July 29, 2021

Washington Vibrio Outbreak Linked to Oysters From Samish Bay

A Washington Vibrio parahaemolyticus outbreak has sickened multiple people, according to the Washington State Department of Health. The outbreak is linked to oysters harvested in Samish Bay. The notice posted in the Shellfish Safety Map alert page says that there are multiple confirmed Vibrio illnesses.

That bay is now closed to oyster harvesting. The closure period is for 21 days, but the closure may be extended if environmental test results of thermostable direct hemolysin (TDH) and TDH-related hemolysin (TRH) levels are in excess of 10 MPN/gram.

Washington Vibrio Outbreak Linked to Oysters From Samish Bay

The closure notice was posted on July 16, 2021. No one can harvest oysters in that Bay for the next 21 days, or when officials lift the closure. The number of cases “has already surpassed the highest number of cases ever recorded by the state for the month of July,” according to officials.

Officials in Washington state say that the recent heat wave is likely to blame for the increased rate of illnesses. People contract Vibrio infections when they eat raw or undercooked shellfish that are contaminated with this bacteria. This pathogen grows rapidly in warm water temperatures.

Director of the Office of Environmental Health and Safety, Todd Phillips, said in a statement, “Another effect of the recent heat wave is the perfect storm of conditions for Vibrio infections. It’s important that when enjoying shellfish, we follow simple steps to stay healthy.”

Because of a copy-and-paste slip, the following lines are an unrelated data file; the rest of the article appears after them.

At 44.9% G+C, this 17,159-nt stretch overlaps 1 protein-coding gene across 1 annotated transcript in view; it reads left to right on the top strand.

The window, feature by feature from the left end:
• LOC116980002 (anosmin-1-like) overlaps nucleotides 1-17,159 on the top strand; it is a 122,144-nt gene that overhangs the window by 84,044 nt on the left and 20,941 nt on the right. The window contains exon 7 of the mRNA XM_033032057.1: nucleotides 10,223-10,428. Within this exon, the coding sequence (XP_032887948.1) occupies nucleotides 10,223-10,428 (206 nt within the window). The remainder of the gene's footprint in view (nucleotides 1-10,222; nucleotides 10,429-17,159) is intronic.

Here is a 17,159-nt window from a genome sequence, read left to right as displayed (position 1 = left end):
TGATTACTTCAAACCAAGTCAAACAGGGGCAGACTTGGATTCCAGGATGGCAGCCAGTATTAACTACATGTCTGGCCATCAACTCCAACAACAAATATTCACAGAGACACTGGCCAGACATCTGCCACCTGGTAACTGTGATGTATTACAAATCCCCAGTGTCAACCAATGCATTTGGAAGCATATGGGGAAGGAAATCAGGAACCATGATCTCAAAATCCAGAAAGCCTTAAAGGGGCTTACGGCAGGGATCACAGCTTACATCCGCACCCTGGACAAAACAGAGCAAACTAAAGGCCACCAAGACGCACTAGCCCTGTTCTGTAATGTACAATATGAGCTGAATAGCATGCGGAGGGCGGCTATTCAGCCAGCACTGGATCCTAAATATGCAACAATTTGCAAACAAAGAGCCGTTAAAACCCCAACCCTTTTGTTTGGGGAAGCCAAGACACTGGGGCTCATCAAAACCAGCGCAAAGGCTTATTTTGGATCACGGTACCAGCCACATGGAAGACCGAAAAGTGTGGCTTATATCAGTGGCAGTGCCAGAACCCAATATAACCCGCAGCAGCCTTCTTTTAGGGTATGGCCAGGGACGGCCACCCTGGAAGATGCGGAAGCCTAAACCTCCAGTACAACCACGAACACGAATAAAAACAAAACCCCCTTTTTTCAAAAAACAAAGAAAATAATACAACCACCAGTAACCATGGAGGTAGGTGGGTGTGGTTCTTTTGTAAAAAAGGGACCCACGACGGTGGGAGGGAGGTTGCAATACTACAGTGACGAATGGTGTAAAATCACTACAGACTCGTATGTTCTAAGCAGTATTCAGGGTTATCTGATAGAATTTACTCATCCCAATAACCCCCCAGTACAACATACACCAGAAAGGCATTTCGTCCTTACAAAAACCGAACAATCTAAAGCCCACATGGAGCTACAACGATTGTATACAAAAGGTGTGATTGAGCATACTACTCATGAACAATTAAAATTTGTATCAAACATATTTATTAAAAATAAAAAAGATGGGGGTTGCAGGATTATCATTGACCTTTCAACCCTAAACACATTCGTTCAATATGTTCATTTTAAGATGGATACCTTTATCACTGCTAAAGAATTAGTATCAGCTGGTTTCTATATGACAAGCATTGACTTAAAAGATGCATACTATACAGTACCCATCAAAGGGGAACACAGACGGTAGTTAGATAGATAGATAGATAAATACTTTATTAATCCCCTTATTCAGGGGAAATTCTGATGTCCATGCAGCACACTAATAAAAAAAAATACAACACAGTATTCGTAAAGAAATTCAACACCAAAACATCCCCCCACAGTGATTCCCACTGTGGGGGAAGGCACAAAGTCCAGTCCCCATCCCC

Follow safe shellfish cooking recommendations whenever you cook this type of food. Vibrio bacteria are killed when shellfish is cooked to 145°F and that temperature is held for 15 seconds. Most shellfish cooking instructions tell you to cook until the shells open, but the safe cooking temperature is only reached a few minutes later. Using a reliable food thermometer is the only way to tell if shellfish has been safely cooked.

When you harvest shellfish, only collect them from open and approved areas. Harvest as the tide goes out. And bring a cooler with ice with you and make sure that the shellfish is packed on ice or refrigerated as soon as possible.

Symptoms of vibriosis include diarrhea, abdominal cramps, nausea, vomiting, headache, fever, and chills. People are usually sick for a few hours or a few days. Most people get sick within one day. Anyone with a weakened immune system or liver disease is at higher risk for these infections. If you have eaten oysters harvested in Samish Bay and have been ill with these symptoms, see your doctor. You may be part of this Washington vibrio outbreak.

By submitting a comment, you are contacting Pritzker Hageman, P.A. An attorney may contact you to ask if you would like a free consultation regarding your foodborne illness.

Speak Your Mind

*

Report Your Food Poisoning Case
[contact-form-7 404 "Not Found"]
×
×

Home About Site Map Contact Us Sponsored by Pritzker Hageman, P.A., a Minneapolis, MN law firm that helps food poisoning victims nationally.